Flares and fireworks lit the Sarajevo sky as thousands of people poured into its streets to celebrate deep into the early hours of yesterday Bosnia’s success in qualifying for the 2014 World Cup in Brazil.
The scenes of joy stood in stark contrast to the brutal 1992-95 siege of the Bosnian capital, which produced some of the most harrowing images of a conflict that claimed about 100,000 lives in the former Yugoslav republic.
Tuesday’s win over Lithuania in Kaunas took the national team to its first major tournament since independence in 1992.
Donning national team shirts and wrapped in flags and scarves, Sarajevans and other Bosnians who descended on the capital celebrated the historic success as a seemingly endless motorcade blocked streets.
“This is a lesson to everyone in Bosnia what can be achieved with hard work, persistence and talent,” Austrian diplomat and High Representative of Bosnia Valentin Inzko said in Kaunas after the joyous national team mobbed their coach Safet Susic.
“This victory reaches beyond the boundaries of sport and it is a message to all good-willed people in the country that a better future is possible. The citizens of Bosnia-Herzegovina can be proud of their national football team,” he told Sarajevo-based FaceTV channel.
Nearly two decades after the conflict, Bosnia remains marred by ethnic divisions, political instability and economic hardship, with the bickering of rival Serb, Muslim and Croat leaders slowing progress towards European Union membership.
A US-brokered peace deal silenced the guns but created a system of ethnic power-sharing so unwieldy that the process of governing often grinds to a halt, stifling recovery and reform in a country where 28 per cent of the population are unemployed.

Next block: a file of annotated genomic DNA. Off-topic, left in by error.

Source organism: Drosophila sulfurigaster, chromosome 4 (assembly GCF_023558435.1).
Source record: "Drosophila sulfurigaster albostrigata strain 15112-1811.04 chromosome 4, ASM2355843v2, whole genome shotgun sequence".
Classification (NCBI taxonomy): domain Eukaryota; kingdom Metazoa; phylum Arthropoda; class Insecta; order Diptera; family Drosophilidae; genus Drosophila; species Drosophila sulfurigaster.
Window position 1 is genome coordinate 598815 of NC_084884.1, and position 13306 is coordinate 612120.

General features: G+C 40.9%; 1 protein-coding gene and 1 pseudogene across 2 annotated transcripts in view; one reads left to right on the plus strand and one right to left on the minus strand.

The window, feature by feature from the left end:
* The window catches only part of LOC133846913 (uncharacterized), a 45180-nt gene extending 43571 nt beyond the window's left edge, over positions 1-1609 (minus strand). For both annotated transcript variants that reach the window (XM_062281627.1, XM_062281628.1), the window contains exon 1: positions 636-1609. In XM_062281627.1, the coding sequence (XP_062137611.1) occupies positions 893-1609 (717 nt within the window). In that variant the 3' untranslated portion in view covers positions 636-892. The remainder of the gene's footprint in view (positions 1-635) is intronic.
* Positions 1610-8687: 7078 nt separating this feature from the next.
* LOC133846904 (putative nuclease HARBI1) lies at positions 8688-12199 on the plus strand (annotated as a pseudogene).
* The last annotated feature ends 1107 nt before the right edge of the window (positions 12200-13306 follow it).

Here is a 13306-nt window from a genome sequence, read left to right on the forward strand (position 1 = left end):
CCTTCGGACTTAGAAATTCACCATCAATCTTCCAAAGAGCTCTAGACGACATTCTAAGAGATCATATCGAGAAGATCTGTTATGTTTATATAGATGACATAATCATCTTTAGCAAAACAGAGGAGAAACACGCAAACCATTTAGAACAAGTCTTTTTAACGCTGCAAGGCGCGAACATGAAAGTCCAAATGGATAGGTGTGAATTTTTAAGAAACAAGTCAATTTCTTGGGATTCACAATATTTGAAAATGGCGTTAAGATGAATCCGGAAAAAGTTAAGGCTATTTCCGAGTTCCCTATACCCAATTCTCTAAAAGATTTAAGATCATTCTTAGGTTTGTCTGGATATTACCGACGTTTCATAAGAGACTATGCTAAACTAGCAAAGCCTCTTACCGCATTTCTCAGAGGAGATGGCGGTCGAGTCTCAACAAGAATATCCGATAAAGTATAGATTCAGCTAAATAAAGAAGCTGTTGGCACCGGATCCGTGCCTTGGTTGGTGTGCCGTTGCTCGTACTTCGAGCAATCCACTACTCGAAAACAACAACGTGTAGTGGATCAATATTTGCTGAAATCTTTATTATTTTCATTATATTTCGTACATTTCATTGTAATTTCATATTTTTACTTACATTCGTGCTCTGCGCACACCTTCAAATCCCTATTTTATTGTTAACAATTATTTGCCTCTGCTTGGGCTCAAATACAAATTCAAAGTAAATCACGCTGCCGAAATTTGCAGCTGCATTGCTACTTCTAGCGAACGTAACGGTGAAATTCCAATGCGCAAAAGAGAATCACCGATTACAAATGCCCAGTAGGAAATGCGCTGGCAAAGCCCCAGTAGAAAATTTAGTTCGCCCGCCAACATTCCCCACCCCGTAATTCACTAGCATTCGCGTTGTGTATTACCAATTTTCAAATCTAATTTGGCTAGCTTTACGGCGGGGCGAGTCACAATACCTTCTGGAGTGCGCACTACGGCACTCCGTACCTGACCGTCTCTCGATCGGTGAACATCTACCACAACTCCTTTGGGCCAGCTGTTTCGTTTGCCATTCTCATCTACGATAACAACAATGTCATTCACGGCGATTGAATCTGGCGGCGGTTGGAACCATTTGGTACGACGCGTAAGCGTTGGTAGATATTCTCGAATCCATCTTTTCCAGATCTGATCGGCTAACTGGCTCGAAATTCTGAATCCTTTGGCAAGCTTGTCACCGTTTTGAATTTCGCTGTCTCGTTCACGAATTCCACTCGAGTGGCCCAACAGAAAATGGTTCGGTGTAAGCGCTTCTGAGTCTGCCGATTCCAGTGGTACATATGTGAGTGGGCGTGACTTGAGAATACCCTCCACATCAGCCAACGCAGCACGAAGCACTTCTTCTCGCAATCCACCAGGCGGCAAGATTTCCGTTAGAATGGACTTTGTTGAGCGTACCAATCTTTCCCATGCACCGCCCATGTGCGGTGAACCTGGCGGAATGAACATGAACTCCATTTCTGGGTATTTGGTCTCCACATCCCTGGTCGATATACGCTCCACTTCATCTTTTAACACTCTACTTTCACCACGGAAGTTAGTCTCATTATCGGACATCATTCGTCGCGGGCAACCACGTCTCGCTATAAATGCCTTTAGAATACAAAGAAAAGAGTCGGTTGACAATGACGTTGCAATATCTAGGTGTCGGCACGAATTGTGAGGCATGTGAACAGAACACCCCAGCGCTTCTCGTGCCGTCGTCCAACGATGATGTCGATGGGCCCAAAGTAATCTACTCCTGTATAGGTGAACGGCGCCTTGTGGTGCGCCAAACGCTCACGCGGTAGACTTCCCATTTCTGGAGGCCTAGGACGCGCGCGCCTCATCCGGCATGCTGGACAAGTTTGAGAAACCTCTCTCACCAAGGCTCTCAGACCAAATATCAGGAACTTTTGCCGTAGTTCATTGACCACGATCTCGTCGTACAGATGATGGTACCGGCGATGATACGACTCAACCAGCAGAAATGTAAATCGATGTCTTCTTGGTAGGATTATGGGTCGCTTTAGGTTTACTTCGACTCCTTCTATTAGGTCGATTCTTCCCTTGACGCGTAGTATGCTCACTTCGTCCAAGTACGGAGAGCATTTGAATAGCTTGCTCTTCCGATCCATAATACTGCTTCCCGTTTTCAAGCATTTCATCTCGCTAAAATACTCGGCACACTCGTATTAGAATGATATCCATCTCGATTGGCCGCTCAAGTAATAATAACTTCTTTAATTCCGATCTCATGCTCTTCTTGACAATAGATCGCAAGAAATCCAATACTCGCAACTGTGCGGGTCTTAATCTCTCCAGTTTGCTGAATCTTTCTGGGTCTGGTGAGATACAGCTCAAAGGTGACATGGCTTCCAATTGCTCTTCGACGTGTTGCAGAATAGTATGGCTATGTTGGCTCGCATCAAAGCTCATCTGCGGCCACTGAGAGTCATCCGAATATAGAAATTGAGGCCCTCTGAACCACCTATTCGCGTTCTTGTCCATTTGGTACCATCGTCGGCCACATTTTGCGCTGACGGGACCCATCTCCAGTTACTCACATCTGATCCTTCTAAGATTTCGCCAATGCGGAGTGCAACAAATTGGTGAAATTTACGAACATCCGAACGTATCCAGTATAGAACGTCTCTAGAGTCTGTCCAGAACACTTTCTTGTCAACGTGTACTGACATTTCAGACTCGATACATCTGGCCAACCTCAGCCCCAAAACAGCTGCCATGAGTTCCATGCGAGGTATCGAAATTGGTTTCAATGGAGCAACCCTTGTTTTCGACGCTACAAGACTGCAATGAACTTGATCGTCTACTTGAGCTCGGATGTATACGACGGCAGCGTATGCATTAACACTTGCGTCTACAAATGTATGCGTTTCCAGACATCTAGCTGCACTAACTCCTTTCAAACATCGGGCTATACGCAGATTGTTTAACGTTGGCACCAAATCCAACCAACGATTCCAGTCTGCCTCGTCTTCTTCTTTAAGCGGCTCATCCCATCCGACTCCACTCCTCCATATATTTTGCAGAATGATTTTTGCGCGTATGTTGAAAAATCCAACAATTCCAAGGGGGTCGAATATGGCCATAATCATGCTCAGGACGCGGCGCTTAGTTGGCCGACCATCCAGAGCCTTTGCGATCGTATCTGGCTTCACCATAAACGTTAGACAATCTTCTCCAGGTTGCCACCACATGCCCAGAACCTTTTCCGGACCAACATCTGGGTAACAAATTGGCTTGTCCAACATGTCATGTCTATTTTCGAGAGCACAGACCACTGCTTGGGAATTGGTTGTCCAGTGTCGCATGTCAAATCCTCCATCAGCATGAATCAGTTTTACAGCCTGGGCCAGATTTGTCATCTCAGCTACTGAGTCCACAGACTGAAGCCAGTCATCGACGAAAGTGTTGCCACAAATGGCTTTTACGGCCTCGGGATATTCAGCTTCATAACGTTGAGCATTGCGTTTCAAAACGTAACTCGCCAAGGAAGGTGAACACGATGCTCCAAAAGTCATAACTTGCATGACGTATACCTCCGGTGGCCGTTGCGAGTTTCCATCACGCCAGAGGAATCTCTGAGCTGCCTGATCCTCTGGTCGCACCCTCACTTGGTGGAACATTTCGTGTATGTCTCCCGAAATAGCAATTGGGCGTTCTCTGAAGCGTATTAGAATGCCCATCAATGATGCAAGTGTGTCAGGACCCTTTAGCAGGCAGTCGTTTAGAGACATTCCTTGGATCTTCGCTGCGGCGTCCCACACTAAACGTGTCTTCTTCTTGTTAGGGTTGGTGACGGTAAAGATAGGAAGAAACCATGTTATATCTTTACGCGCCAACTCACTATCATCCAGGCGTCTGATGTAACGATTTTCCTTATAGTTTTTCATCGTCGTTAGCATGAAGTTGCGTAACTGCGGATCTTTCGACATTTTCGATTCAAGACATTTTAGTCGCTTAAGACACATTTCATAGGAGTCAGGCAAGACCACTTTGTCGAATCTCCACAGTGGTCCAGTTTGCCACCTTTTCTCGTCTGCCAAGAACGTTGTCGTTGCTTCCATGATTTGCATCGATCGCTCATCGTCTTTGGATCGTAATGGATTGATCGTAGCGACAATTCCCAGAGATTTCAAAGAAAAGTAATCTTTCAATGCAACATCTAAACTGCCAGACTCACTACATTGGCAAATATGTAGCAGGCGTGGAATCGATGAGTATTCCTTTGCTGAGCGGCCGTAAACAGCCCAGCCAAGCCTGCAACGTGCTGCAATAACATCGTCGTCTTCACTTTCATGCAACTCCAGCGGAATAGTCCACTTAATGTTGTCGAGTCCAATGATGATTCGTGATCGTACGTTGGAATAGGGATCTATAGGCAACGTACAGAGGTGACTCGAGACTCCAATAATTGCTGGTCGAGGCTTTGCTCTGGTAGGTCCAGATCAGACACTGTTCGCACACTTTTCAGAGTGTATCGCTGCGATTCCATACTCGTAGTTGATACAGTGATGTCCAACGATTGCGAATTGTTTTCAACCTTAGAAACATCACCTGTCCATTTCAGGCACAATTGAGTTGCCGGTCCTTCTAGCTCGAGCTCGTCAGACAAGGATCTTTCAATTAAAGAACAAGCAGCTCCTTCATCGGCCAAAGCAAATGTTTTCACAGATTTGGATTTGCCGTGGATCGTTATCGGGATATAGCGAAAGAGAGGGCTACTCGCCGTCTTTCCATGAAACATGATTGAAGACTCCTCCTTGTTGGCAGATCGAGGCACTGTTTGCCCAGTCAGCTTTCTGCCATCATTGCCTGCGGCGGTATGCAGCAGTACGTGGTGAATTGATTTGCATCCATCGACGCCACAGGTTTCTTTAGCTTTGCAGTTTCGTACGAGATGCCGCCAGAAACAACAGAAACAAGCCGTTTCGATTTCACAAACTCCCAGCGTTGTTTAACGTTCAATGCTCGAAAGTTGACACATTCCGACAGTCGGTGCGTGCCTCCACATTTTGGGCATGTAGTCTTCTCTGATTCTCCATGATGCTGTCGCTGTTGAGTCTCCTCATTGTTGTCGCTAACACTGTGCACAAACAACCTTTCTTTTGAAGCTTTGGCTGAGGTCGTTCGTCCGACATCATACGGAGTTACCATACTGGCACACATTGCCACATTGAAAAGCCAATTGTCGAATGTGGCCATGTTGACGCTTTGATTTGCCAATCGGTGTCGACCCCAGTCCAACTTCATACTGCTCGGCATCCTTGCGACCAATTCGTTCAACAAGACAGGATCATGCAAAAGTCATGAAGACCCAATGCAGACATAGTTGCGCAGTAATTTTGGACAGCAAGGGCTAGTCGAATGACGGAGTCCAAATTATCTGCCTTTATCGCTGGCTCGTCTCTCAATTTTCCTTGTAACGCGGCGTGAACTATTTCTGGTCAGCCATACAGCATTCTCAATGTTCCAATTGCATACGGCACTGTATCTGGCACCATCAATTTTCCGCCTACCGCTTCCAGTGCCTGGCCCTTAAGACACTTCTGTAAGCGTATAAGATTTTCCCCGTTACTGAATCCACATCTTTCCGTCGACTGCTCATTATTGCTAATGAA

The prospect of playing in the World Cup has, in the short term, put aside worries about delayed wages and low pensions, and instilled hope politicians can follow in the footsteps of the national football team, a rare beacon of light and unity.
“This victory means everything to me,” 51-year-old doctor Sanja Mandic said as jubilant youths flocked towards the giant fanzone in downtown Sarajevo, where the team joined supporters in late-night celebrations after returning from Lithuania. “I love them so much, they are the only bright thing in our lives and a glimmer of hope in these terrible times.”
Bosnia owes its impressive achievement to exiled household names such as Manchester City striker Edin Dzeko and Stuttgart forward Vedad Ibisevic rather than its home league.
It was no surprise that the top scorers in the qualifiers carved out the winning goal with Dzeko setting up Ibisevic to score from close range much to the delight of 5,000 Bosnian fans, who vastly outnumbered the home faithful in Kaunas.
“I want to thank all those who made the trip and also all our fans who are now celebrating in Bosnia and throughout the world,” Dzeko said. “We have shown just how mighty Bosnia is.”
Susic, once a gifted forward who scored 21 goals in 54 appearances for the former Yugoslavia and represented them at two World Cups, was barely able to hold back the tears as he addressed the press at Sarajevo airport. “This is fitting reward for all the hard work we have done in the past four years since I took over and I think we deserved to go through after scoring 30 goals in ten games,” he said.
“All credit to the players and our fantastic fans, who made this possible because they turned up in droves not just on home turf in Zenica but also in every away game too.”